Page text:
How Shopping Carts Help Debunk the ‘Defund the Police’ Narrative
When you go shopping, do you return the cart to its corral in the parking lot? Be honest: Do you? Every time? Even when it’s pouring rain and the kids are screaming at each other and you just want to get home before the ice cream melts?
The “Shopping Cart Theory” posits that an individual’s moral character and capacity for self-governance faces its ultimate test in supermarket parking lots.
“To return a shopping cart is an easy, convenient task and one which we all recognize as the correct, appropriate thing to do,” posted an anonymous Reddit user who is credited with creating the theory. “To return the shopping cart is objectively right. There are no situations other than dire emergencies in which a person is not able to return their cart.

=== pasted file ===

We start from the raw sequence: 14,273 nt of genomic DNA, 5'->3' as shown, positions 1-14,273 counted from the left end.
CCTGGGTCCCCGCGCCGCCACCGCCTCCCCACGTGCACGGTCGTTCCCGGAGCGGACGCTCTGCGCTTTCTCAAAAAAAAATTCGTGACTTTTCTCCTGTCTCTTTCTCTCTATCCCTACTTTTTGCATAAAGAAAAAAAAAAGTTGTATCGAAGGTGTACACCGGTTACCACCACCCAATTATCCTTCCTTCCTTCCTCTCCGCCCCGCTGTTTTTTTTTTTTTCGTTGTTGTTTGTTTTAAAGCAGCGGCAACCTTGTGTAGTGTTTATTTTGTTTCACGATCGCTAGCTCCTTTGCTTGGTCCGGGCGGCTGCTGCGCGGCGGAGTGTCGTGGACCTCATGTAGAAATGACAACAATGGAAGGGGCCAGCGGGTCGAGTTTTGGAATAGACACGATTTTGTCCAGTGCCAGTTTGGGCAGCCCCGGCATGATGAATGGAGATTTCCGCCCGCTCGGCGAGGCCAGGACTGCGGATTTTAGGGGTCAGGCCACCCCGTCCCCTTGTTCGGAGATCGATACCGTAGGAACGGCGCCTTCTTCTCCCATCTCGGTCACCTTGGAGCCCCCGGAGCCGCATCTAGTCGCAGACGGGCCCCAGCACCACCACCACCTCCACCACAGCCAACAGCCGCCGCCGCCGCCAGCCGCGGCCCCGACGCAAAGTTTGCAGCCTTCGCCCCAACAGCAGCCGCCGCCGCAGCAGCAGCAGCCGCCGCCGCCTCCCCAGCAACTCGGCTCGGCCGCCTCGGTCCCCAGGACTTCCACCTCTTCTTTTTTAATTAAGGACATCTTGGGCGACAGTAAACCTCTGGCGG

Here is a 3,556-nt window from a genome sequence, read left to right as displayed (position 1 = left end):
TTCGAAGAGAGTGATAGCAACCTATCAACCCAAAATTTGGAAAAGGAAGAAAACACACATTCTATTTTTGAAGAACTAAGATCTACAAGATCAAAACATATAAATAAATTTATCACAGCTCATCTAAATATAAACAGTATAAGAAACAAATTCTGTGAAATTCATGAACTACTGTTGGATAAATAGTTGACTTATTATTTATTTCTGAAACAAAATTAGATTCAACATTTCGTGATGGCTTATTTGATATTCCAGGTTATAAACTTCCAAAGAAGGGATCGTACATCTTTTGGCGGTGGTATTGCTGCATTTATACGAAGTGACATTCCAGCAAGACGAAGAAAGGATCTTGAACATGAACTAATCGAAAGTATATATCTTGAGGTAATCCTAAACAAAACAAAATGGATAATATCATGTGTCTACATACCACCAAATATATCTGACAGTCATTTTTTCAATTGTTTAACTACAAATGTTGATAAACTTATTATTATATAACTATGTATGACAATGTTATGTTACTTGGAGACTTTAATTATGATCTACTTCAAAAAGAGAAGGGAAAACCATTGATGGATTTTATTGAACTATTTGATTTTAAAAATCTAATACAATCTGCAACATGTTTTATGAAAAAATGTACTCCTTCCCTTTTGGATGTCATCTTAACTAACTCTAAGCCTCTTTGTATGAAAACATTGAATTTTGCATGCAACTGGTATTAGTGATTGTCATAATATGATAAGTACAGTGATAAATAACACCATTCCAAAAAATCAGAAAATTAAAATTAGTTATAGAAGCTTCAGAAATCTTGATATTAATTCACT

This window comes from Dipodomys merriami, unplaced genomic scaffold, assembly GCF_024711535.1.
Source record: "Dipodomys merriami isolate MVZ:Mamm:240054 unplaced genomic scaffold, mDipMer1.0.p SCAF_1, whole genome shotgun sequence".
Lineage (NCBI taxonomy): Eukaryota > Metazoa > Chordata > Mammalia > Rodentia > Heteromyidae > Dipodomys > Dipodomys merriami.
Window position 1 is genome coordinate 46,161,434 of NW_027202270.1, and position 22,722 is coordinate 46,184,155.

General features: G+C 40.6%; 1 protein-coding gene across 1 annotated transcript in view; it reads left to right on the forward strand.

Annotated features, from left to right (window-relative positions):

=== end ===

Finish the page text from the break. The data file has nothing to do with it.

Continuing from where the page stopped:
“Simultaneously, it is not illegal to abandon your shopping cart. Therefore, the shopping cart presents itself as the apex example of whether a person will do what is right without being forced to do it.”
Since there is no reward for returning the shopping cart and no punishment for failing to return the shopping cart, “you must return the shopping cart out of the goodness of your own heart. You must return the shopping cart because it is the right thing to do. Because it is correct.”
The shopping cart, therefore, “is what determines whether a person is a good or bad member of society.”
The parking lot is a microcosm of society itself. An overwhelming majority of people will always (or at least almost always) return their shopping carts just as an overwhelming majority of people will always (or at least almost always) follow societal laws and behavioral norms.
Some people, however, don’t.